Fears of an overheating economy and a recent hike in interest rates mean investors are closely watching the two-day US Federal Reserve policy meeting.
The S&P 500 ended lower on Tuesday, weighed down by energy and industrials stocks as investors awaited the outcome of the two-day US Federal Reserve policy meeting.
The US stock market lacked direction for much of the day after the S&P 500 and Dow Jones Industrial Average closed at record highs on Monday. Wall Street has recently benefited from optimism over a $ 1.9 trillion fiscal stimulus package and ongoing vaccination campaigns that have reinforced views that the economy is on the road to recovery.
At the same time, fears of economic overheating and a recent hike in interest rates have tightened control over the two-day Fed meeting, during which policymakers are likely to raise economic forecasts and to reiterate their commitment to remain accommodating for the foreseeable future.
The Nasdaq finished higher. Apple Inc was up 1.3% after Evercore ISI raised its price target on the iPhone maker’s shares to the highest among analysts covering the company, according to data from Refinitiv.
Wall Street’s fear gauge hit its lowest level in five weeks at 19.68 points. A mid-afternoon rise in the 10-year Treasury yield to 1.62% stifled some enthusiasm for high-growth stocks. The benchmark 10-year US Treasury hit a 13-month high last week.
Investors slightly increased their cash allocation, believing that inflation and “crisis crises” could reverse the record rally in financial markets, the Bank of America survey of fund managers showed in March on Tuesday.
“This Fed meeting has been one of the most important for the market for a long time. This is the first we have had after the recent rise in inflation rates and concerns about inflation, ”said Tom Martin, senior portfolio manager at Globalt Investments in Atlanta.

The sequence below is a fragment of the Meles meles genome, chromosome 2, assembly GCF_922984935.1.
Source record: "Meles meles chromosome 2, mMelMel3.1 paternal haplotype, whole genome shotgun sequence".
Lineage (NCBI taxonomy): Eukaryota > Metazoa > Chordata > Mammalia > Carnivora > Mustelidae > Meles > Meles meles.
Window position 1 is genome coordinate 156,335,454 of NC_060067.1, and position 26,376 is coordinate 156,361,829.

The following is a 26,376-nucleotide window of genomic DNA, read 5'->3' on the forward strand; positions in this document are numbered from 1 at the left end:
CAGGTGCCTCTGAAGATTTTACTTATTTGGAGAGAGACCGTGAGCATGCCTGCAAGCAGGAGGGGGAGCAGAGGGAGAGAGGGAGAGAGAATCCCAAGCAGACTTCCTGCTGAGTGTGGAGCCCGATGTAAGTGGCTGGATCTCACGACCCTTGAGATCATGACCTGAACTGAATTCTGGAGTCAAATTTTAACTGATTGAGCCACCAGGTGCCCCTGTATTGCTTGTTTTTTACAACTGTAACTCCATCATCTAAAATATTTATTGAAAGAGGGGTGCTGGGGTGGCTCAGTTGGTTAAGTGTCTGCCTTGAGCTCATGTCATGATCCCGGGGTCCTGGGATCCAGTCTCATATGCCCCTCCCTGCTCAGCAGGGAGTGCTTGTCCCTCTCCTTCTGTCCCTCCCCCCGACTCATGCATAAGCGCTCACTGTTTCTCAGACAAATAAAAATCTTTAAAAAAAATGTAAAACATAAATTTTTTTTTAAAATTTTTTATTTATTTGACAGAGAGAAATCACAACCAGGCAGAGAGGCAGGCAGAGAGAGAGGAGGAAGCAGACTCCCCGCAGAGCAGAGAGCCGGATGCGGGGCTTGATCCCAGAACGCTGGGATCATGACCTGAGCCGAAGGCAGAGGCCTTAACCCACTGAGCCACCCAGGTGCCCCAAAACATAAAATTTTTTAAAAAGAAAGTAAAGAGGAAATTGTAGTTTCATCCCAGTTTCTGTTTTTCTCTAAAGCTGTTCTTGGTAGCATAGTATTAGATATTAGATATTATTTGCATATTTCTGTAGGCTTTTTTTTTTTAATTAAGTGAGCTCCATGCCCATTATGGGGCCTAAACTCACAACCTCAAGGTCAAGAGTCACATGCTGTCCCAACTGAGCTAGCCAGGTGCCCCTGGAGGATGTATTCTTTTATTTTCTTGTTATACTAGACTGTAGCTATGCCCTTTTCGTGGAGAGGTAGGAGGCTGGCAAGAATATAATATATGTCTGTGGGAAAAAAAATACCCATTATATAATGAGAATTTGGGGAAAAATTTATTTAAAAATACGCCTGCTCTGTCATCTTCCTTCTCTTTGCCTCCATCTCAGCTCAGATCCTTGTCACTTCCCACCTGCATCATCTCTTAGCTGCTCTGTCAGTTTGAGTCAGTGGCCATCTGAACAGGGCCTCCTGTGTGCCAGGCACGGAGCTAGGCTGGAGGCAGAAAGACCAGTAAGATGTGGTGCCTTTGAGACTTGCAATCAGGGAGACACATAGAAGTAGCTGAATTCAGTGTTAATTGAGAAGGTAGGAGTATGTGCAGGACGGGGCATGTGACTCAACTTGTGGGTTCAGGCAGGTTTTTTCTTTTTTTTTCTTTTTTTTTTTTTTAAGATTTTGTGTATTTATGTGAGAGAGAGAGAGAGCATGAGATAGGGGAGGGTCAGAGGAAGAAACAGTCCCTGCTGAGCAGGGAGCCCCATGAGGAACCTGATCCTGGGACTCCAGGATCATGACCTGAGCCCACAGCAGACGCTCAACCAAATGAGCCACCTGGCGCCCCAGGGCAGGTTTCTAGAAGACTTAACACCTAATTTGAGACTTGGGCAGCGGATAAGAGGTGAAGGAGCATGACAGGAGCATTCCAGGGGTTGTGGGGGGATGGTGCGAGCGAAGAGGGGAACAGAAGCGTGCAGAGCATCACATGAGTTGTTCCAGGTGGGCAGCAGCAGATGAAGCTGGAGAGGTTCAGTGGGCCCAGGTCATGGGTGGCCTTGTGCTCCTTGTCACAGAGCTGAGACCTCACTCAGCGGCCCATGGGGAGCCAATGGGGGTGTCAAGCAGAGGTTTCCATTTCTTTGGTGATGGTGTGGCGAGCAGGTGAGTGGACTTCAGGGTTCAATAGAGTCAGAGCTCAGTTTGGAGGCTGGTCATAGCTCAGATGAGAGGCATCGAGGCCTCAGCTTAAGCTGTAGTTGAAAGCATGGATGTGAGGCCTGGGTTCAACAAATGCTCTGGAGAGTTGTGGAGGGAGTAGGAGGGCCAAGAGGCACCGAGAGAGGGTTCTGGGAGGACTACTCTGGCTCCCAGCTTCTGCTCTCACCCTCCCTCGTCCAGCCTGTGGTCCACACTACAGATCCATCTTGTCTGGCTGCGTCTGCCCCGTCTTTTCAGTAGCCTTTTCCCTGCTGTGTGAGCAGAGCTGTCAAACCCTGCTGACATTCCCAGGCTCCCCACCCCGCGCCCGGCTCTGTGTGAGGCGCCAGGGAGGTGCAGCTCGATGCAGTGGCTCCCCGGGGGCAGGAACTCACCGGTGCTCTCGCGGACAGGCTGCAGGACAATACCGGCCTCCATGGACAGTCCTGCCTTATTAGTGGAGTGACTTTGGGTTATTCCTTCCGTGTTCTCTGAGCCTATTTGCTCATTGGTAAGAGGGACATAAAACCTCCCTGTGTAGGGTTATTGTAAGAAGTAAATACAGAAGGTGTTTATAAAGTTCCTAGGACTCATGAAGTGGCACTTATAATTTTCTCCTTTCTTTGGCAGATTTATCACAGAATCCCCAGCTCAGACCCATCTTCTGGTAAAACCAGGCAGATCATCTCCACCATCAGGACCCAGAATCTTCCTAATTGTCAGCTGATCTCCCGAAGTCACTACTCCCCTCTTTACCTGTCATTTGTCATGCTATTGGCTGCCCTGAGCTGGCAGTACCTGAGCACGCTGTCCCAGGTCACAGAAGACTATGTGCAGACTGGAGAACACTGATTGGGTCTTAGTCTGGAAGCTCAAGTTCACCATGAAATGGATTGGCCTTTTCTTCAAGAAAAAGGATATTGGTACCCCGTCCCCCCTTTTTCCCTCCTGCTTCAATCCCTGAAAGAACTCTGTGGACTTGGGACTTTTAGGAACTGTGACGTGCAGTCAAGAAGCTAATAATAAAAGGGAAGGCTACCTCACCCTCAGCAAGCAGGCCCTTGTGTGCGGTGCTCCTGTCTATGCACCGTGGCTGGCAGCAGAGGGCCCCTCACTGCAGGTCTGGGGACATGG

Data showed retail sales fell more than expected in February due to extremely cold weather across the country. Another report says winter storms in Texas caused U.S. industrial production to drop last month.
The Dow Jones Industrial Average fell 0.39% to close at 32,825.95 points, while the S&P 500 lost 0.16% to 3,962.71.
The Nasdaq Composite Index edged up 0.09% to 13,471.57.
After falling 11% from its February 12 high until early March, the Nasdaq has mostly recovered and is now down about 4% from its record close.
Volume on the U.S. exchanges was 12.2 billion shares, up from 14.4 billion on average for the full session over the last 20 trading days.
The S&P 500 energy index fell nearly 3% after lower oil prices, while financials and industrials also fell more than 1%. The communications services and technology indexes both rose more than 0.7%.
The Russell Growth Index rose 0.37%, while the Russell Stock Index fell 0.71% in a reversal of a recent trend away from technology and other stocks to high increase.
Ford Motor Co fell 5.4% after announcing a $ 2 billion convertible debt deal.
Falling issues outnumbered rising issues on the New York Stock Exchange by a ratio of 1.77 to 1; on the Nasdaq, a ratio of 2.31 to 1 helped the declines.
The S&P 500 posted 63 new 52-week highs and no new lows; the Nasdaq Composite recorded 220 new highs and 22 new lows.